Officials in cities and towns in the state both praised and rebuffed a medical firm that was among the first to provide coronavirus testing in Connecticut, but has come under criticism for billing related to those tests.

The New York Times reported this week that patients throughout Connecticut and Westchester County received insurance company reports outlining hefty charges for tests from Murphy Medical Associates, a Greenwich-based practice.

Dr. Steven Murphy — the group’s head physician — set up coronavirus testing sites in Greenwich, Stamford, New Haven, Darien, Stratford and New Canaan, among others.

Attorney General William Tong’s office said it has received complaints about the firms’s billing and is investigating.

Officials in Stamford, where Murphy also owns North Stamford Medical Associates, said the city has received no complaints from residents about Murphy’s billing, but has stopped promoting his services in response to the Times article. Stamford continues to contract with Murphy Medical to provide testing for city employees.

New Haven Mayor Justin Elicker credited Murphy with providing essential services to the city during the early pandemic’s darkest days. But Elicker also said the city decided to stop partnering with Murphy about a month ago, in part because of concerns over billing.

The Times article, which states the paper examined insurance documents from 11 subjects tested by Murphy, says those people were later shocked to see how much the doctor’s group had charged their insurance provider.

Several patients said Murphy checked not just for coronavirus, but a wide swath of potential respiratory problems. On top of that, the medical firm charged hundreds for calling people to tell them test results, according to the newspaper.

The combined charges often reached into the thousands.

In a statement released Wednesday, Murphy vigorously defended his firm’s actions.

“We are confident that the tests we run to identify the novel coronavirus are appropriate and, indeed, best meet the appropriate standard of care,” he said.

From “time to time” the firm runs samples against a much wider array of pathogens — including SARS — which is more expensive, but provides “myriad benefits” to patients, he said.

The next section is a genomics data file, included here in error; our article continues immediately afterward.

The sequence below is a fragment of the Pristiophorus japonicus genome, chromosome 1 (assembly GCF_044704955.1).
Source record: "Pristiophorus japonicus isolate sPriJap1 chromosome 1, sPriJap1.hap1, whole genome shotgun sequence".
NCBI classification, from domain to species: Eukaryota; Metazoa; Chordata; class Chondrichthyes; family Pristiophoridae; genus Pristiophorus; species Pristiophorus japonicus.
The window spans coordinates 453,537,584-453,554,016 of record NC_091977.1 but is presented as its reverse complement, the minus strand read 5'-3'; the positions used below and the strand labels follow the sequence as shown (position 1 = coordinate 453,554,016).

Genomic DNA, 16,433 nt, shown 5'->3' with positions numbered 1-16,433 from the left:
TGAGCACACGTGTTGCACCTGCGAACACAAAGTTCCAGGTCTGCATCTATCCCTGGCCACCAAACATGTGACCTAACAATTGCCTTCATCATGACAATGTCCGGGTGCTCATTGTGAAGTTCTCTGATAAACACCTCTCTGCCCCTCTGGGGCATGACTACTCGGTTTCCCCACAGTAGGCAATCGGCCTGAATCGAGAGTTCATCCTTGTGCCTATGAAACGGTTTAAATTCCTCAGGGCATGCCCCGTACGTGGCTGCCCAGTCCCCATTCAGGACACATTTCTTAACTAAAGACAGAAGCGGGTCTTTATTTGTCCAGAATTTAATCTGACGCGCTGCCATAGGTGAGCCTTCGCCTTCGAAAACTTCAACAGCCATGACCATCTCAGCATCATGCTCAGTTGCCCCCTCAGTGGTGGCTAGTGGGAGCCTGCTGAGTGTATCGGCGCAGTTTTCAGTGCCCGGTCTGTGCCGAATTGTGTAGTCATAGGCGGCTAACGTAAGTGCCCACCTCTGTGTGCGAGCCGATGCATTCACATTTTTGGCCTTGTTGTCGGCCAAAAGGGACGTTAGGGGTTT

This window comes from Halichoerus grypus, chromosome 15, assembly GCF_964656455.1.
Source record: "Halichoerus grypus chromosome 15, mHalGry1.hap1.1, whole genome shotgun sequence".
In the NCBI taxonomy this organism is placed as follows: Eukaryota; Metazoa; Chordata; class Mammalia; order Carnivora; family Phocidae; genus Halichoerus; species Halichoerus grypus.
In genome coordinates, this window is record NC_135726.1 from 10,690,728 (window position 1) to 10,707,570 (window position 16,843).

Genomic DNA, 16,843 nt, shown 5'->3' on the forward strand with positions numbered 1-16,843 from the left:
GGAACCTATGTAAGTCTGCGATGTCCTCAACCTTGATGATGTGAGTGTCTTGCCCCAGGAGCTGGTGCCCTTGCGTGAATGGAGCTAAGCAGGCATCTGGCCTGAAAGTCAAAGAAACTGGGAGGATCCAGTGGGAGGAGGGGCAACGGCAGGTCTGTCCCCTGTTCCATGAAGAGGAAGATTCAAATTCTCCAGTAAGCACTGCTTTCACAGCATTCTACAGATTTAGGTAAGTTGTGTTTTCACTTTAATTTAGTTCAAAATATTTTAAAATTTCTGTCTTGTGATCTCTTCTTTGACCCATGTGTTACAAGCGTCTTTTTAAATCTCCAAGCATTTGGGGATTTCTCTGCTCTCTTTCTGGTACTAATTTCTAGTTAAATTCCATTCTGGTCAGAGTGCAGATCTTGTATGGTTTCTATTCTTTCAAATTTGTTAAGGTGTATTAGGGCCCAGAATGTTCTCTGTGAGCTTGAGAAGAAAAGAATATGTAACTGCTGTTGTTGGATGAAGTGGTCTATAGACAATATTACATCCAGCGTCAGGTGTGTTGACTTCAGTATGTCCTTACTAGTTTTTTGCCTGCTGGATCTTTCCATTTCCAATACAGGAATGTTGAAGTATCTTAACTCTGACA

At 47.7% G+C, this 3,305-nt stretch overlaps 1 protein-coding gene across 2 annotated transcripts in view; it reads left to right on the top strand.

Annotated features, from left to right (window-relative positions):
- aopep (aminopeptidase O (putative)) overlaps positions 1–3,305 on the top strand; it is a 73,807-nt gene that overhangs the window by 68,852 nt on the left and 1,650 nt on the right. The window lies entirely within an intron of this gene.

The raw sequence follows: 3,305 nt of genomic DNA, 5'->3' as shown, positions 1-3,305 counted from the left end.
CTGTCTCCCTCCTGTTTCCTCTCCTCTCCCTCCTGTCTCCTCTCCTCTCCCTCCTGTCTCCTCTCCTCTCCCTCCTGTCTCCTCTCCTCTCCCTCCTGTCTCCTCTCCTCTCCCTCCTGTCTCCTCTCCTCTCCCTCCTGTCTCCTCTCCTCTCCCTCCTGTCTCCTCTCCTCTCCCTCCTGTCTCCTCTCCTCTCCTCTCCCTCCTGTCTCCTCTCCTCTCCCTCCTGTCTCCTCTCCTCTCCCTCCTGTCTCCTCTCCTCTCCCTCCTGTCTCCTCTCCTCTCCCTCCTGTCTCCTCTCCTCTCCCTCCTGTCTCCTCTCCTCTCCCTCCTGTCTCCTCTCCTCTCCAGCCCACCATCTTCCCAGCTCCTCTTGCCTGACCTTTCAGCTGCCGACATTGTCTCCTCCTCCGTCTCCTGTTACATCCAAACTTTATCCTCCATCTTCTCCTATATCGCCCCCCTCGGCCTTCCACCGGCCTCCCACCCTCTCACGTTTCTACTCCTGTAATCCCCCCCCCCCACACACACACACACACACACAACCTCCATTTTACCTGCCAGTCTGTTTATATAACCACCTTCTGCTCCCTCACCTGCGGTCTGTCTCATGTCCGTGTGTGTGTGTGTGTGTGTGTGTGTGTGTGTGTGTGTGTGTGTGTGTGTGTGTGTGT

Outbreak

In early March, when most people were still trying to determine if there was a difference between “coronavirus” and “COVID-19,” Murphy Associates began providing drive-thru testing during which people never left their cars.

New Haven Mayor Justin Elicker said Murphy stepped up at a crucial, frightening point early in the pandemic when others were not yet prepared to deal with the illness.

Darien First Selectman Jayme Stevenson said in a statement that Murphy “filled a critical void” while testing was scarce in small towns and labs had long turnaround times.

Shortly after the outbreak, Murphy’s team had testing sites established in many places throughout the state.

The contract between the Stamford and Murphy Medical Associates states that all billing would be submitted to a patient’s health insurance provider. Under the contract, Murphy charges “$100 for the first PCR test and $75 per additional test (per person)” with no balance bill to either the patient or the city.

In Darien, Stevenson said the Times article raised enough concern to convince officials to look for a different testing partner.

“The Town of Darien is exploring alternate testing options as we recognize the importance of this service to our community,” Stevenson said. “We expect to make an announcement very soon.”

Westport also used Murphy for several weeks at the beginning of the pandemic, hosting drive-thru testing on Tuesday mornings at one of the middle schools.

The town stopped working with Murphy in April though after demand at the testing sites tapered off and residents began reporting high bills, Westport First Selectman Jim Marpe said.

“We were hearing of charges that were greater than $1,500,” he said.

By that point, more testing options were available, he said.

Legal

The state might soon weigh in on the matter, according to the Attorney General’s office.

“We can confirm we have received complaints and have an active, ongoing investigation,” said Elizabeth Benton, a spokeswoman for the attorney general.

Stevenson, Darien’s first selectman, said the extent of the medical group’s testing should be more apparent up front.

“While information about testing services and associated prices is likely available through Dr. Murphy’s office,” Stevenson said, “it isn’t prominent when registering to be tested. A greater level of transparency is essential in building patient-physician trust.”

Murphy in his statement said, “We are in the process of reviewing and updating our website and registration materials to better communicate our testing services and process to patients.”

He also said his firm stands behind its practices.

Murphy Medical Associates is currently suing one insurance provider, Cigna, for its refusal to reimburse some of his billing claims. The Murphy practice claims Cigna owes “more than $4.6 million” for “over 4,400 members or beneficiaries.”

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